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      Holts Summit family shares lessons learned from deadly fire

      In a matter of seconds, the kindling box was on fire and the couch next to it had gone up in flames, filling the house with smoke.

      None of us know exactly how we'd react if our home caught fire. But one couple has been there and says you can learn from their tragedy.

      KCRG News spoke with the Daniels' family, who lost their two daughters in a house fire back in January. They revisited the site where the fire happened and share lessons learned. It's all part of a continuing series, "Preventing House Fires."

      There is nothing left of the Daniels' home at Seges Mobile Home Park in Holts Summit.

      And the painful loss of their girls is still fresh.

      "Is it hard to see the school bus go by?," Mallory asked Bobby and Tina Daniels.

      "It was her's," says Tina, referring to their 5-year-old daughter Savannah.

      Despite the pain, Bobby and Tina walked through what exactly happened that morning in January.

      "It was one of the colder days of the winter months that we had," says Bobby. "Our furnace wasn't acting right; it was reading 60 degrees. It was a little chilly and I wasn't going to have my kids and my wife and everybody waking up to a chilly house. So I started a fire in the fireplace."

      Bobby then left for work.

      "My wife was getting my girls ready for daycare and she went to go get my youngest some clothes," says Bobby. "My youngest had an infatuation with fire and she got a piece of kindling and lit it on fire in the fireplace."

      "Tina came out of the room, which was right there, and she's like 'Bailey, drop it.' And Bailey turns around and instead of dropping it in the fireplace, she drops it in the kindling box which had a bunch of newspaper and stuff in it," says Bobby.

      In a matter of seconds, the kindling box was on fire and the couch next to it had gone up in flames, filling the house with smoke.

      "Tina started trying to put it out with water and telling the girls to get out," says Bobby.

      Tina told the girls to go out the back door. She quickly realized she couldn't stop the fire and started out the backdoor herself but she didn't see the girls on the way out.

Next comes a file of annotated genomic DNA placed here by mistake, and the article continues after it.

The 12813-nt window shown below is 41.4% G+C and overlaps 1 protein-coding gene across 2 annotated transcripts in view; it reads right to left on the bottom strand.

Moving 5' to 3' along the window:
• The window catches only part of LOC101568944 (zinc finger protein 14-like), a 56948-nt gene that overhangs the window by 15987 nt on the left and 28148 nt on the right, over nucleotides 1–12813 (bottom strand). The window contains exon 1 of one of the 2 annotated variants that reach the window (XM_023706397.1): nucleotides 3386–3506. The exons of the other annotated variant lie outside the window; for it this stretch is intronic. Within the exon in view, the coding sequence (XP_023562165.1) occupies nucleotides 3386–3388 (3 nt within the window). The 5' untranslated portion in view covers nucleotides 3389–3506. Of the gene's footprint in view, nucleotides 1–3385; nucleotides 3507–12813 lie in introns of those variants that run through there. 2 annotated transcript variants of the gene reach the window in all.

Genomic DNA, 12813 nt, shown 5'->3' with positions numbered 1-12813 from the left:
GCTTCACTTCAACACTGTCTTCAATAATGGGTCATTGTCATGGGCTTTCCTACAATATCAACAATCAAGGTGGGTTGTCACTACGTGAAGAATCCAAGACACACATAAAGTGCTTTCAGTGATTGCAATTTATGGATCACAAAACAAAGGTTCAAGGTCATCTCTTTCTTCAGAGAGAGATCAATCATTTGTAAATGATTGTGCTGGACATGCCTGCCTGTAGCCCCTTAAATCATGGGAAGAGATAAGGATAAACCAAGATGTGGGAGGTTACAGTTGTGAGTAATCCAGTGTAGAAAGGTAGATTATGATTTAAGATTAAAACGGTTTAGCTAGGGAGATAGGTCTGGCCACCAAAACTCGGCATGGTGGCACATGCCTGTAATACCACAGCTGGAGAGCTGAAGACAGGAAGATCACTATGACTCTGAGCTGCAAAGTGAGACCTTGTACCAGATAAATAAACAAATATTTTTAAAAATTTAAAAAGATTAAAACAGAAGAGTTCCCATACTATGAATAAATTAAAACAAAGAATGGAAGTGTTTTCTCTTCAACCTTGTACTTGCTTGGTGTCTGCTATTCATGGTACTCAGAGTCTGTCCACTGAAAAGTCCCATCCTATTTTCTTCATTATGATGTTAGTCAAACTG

"I could hear them," says Tina. "I was telling them to come to the back door and they just kept saying 'We can't see you.' And I just told them to listen to my voice."

      "I came out the back door to yell at the neighbors to call the fire department," says Tina. "I came out here and they weren't here and I went to turn to go back in to get them and the first responder and EMT grabbed me."

      The smoke had overcome the house at that point. Savannah, 5, was found just five feet inside the back door. Her sister, Bailey, 3, was found not far behind, hugging the neck of the family dog.

      Through their grief, the Daniels' say there are things they want you to do differently.

      "Everything can be replaced. Life can't be replaced," says Bobby. "Get the hell out. I don't care. Don't think that you can put a fire out with a glass of water because a fire can go so quickly. Get the hell out."

      "If I could do it over, I'd just grab my girls and go outside," says Tina.

      Bobby and Tina also say leaving a child alone near a fire for just a few moments, even one who knows not to play with fire, as Bailey did, is a few moments too many.

      Bobby and Tina Daniels say they do not blame the Holts Summit Fire Department for the death of their girls.

      They just wonder why the first responder and EMT on the scene did not listen to Tina's pleas, saying her girls were just inside the back door, or why family and neighbors were not allowed to go inside and try to rescue the girls.

      KRCG News asked Holts Summit Fire Chief Scott Brooks those same questions. He says emergency officials are trained to not enter a burning home without the proper safety equipment.

      Brooks also says other people are kept from entering the building because they could become yet another casualty.